The Discovery Center’s new director of education believes you aren’t exploring unless you get your hands dirty.
Jessica Burke, who started her new position last week at the Boise hands-on science center, has been attracted to science, outdoors and teaching since she was a girl.
Raised in Michigan, Burke has worked in science and outdoors-related jobs from East to West.
She most recently worked in Richmond, Va., at the nonprofit James River Association, helping create a new environmental learning center on an island. Prior to that, she live in Winnemucca, Nev., and worked at the Nevada Outdoor School offering science instruction and field programming to supplement students’ science experiences in school.
“I grew up (with) most of my summer spent out on the water, outside exploring, digging in the dirt — those types of experiences really shaped me to be who I am and have the passion in what I do, which is in exploration, which is in science and sharing that with others,” Burke said.
Outside of work, expect to find Burke, backpack strapped across her shoulder blades, trekking through the wilderness with friends. This summer, she completed the John Muir Trail after hiking more about 260 miles through the Sierra Nevada mountains with a friend. Burke started the trek in 2011 and broke it into four segments, attacking it in seven- or eight-day stretches until she completed the trail by reaching the summit of Mt. Whitney — the highest point of elevation in the 48 contiguous United States — in July.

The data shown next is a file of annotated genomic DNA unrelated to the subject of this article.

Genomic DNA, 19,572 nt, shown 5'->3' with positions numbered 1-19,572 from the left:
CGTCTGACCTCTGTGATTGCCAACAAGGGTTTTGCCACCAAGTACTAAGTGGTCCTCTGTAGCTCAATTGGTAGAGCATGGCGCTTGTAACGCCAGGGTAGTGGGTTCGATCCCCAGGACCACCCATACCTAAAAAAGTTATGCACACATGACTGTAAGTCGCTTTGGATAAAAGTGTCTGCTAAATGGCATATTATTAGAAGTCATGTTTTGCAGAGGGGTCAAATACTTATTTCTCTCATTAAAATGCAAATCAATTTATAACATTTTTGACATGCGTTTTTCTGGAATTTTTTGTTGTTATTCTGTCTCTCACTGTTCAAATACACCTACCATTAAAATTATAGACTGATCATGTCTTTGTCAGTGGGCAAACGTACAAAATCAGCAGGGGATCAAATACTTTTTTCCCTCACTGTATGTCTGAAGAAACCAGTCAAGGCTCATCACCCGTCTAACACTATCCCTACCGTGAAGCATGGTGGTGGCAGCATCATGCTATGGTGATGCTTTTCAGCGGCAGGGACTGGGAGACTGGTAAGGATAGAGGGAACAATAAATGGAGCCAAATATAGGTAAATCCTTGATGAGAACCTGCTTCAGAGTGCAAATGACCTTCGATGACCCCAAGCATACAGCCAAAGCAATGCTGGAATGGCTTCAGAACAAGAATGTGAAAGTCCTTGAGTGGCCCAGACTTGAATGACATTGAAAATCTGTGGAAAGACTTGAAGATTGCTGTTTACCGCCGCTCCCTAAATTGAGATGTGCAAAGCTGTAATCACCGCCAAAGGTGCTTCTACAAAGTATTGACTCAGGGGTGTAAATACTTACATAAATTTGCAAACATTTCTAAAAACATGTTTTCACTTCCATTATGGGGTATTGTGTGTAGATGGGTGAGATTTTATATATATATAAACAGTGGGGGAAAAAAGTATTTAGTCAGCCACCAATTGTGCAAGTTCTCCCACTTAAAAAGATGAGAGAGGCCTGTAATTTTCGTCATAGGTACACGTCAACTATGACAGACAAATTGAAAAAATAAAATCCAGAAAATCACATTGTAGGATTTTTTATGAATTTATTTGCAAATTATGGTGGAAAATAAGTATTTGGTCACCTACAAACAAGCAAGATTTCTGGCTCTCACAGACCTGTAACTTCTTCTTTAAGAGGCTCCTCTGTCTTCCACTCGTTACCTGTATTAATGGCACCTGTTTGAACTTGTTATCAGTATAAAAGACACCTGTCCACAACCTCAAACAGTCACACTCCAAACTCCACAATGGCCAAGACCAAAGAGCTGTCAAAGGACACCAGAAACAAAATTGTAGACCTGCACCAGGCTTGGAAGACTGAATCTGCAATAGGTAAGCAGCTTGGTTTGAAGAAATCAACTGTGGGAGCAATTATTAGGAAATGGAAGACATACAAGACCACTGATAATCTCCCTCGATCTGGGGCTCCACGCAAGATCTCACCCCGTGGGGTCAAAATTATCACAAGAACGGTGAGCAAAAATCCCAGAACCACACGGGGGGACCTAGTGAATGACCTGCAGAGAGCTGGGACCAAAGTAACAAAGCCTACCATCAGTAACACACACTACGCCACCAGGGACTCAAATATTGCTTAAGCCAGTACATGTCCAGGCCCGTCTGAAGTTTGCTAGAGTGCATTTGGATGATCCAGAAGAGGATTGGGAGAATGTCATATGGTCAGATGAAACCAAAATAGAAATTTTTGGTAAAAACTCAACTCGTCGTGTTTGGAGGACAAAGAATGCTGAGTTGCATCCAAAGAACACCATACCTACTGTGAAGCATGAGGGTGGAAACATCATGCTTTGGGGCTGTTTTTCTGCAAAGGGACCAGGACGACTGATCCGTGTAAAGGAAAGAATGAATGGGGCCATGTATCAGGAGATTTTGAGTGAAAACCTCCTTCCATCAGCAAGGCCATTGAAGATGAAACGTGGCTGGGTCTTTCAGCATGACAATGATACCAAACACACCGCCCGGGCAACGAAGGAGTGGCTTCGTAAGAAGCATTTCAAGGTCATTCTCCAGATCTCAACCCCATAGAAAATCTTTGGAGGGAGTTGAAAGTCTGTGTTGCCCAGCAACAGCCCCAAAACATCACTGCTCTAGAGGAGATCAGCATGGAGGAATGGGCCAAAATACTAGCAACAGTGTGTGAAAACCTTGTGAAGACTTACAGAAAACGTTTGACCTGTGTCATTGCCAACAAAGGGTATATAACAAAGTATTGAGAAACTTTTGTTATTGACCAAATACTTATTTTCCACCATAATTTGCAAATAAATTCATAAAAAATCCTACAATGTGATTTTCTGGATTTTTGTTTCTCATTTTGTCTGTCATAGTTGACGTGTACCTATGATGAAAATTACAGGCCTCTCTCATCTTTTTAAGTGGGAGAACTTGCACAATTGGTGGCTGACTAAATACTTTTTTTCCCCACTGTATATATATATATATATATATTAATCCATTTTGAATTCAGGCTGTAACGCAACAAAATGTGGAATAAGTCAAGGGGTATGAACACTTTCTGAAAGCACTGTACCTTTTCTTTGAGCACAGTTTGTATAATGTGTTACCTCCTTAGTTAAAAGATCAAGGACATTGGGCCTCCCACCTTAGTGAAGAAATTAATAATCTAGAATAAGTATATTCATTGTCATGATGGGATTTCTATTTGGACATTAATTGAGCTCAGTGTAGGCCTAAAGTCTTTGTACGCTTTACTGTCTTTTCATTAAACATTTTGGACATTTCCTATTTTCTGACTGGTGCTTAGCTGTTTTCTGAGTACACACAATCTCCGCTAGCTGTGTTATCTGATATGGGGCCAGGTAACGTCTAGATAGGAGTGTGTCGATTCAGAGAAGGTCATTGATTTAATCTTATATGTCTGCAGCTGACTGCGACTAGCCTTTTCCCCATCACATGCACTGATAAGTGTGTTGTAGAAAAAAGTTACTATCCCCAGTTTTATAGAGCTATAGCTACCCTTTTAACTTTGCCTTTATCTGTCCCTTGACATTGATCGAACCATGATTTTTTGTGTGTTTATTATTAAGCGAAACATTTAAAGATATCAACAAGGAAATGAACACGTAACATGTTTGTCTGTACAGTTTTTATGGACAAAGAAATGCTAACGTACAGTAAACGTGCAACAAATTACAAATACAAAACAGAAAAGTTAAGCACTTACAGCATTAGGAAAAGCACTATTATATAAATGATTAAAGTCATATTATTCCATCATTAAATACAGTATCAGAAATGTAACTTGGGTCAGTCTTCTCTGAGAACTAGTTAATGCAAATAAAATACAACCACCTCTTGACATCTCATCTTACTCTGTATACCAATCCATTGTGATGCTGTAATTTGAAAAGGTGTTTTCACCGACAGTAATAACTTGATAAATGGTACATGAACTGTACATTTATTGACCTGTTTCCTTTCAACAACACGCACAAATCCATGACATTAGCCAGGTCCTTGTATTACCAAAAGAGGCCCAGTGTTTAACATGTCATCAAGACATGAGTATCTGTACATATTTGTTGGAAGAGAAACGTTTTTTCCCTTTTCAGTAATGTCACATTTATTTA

“It was such sense of accomplishment to take on a challenge and be able to stick with it and follow it through to the end,” Burke said. “At the end of it the question was ‘What’s next?’ So we’re still trying to decide that, and there may be more adventures to come.”
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If Burke gets her wish, that next adventure may take the form of a paddling expedition. In addition to hiking the John Muir Trail this summer, Burke also got married. Her favorite wedding present ended up being a tandem canoe, and she can’t wait to take it out to explore Idaho’s waterways.
As for her day job, Burke is interested in using the center to supplement the science instruction students receive in schools.
“What attracted me to the job at Discovery Center was that it is all about hands-on learning experiences,” she said. “That’s what is most impactful and powerful for kids. There is an opportunity to spark an interest in science, technology, engineering and math for students, and you get kids asking why things work the way they do and they inquire about how they can be a part of this field later on in life.”
Citing budget concerns and outdated textbooks, Burke believes Discovery Center’s staff and volunteers can find new ways to engage students through field trips and outreach programs, where they bring Discovery Center programs directly to Idaho schools.
“There is a huge need for science, technology, engineering and math in our country and in Idaho as well,” Burke said. “That’s something we are here to address. We can be a resource to teachers and we can be a resource to families to help bridge the gap as far as STEM education in Idaho.”
Fellowships available for public school teachers
The Discovery Center has partnered up with Boise State University and the Boise State Writing Project to offer fellowships to elementary and middle school/ junior high teachers wishing to improve science and literacy instruction. Up to $1,000 per fellowship will be available for stipends, materials budgets, travel and field trip credits.
Teachers interested in applying for the fellowship may email Burke to request an application.
Disclosure: Idaho Education News journalists are employees of Boise State University.